It all revolves around gluten and gluten chains.
Cake flour is low protein, and bread flour is high protein, and everything else lies somewhere between. Individual brands have different levels of protein depending on their formulation. That protein, when combined with water, is what makes your stretchy gluten chains, and those are the difference between soft crumbly cake and a french baguette that could serve as a weapon in a pinch.
As with many chemical reactions in cooking, however, you can interfere with the "natural" reactions by means of some clever chemistry. Cornstarch works very simply...Corn just doesn't have any gluten, so you're just "watering down" the gluten content of your flour.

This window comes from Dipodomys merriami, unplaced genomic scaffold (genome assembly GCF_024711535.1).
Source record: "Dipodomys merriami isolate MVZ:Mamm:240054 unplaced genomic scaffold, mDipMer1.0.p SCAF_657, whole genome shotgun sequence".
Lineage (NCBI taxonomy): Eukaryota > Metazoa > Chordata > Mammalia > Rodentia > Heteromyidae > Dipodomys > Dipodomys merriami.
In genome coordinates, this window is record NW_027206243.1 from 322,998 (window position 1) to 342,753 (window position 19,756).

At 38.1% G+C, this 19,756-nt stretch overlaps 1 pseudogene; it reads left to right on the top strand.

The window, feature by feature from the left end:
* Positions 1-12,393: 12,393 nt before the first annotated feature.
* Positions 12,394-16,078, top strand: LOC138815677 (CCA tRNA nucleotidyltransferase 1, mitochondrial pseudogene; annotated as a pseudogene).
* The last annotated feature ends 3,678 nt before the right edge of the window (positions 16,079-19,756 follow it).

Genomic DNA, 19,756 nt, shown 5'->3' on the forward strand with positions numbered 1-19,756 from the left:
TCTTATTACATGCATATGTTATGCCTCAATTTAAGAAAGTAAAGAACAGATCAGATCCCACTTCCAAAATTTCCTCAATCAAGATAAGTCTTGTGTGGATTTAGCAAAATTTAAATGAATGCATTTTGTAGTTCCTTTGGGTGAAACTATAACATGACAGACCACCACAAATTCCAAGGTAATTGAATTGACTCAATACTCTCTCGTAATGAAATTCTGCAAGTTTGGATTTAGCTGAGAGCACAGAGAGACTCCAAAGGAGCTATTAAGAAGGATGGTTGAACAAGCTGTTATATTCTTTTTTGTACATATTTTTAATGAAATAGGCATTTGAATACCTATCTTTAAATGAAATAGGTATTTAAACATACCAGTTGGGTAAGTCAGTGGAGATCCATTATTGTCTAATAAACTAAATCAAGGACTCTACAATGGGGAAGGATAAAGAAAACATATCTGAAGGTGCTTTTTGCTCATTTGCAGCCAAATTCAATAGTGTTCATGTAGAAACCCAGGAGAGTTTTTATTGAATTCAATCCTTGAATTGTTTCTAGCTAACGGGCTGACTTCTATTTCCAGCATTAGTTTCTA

Acid retards gluten formation. Water is critical for gluten formation, unless you use a whole lot of it, in which case it weakens it (a wetter dough will make for a less gluteny final product). Mixing makes more gluten (helps the little proteins make friends with each other), so mix MORE for more gluten, and less for less.
But fat is your friend. Fat waterproofs your flour, and keeps gluten from forming.
Long story short, pick a method you're comfortable with, and stick to it. If you're used to using AP flour, you're going to have some headscratching moments when the cake flour doesn't behave the way you expect it to. On the other hand, cake flour will be more forgiving if you overmix.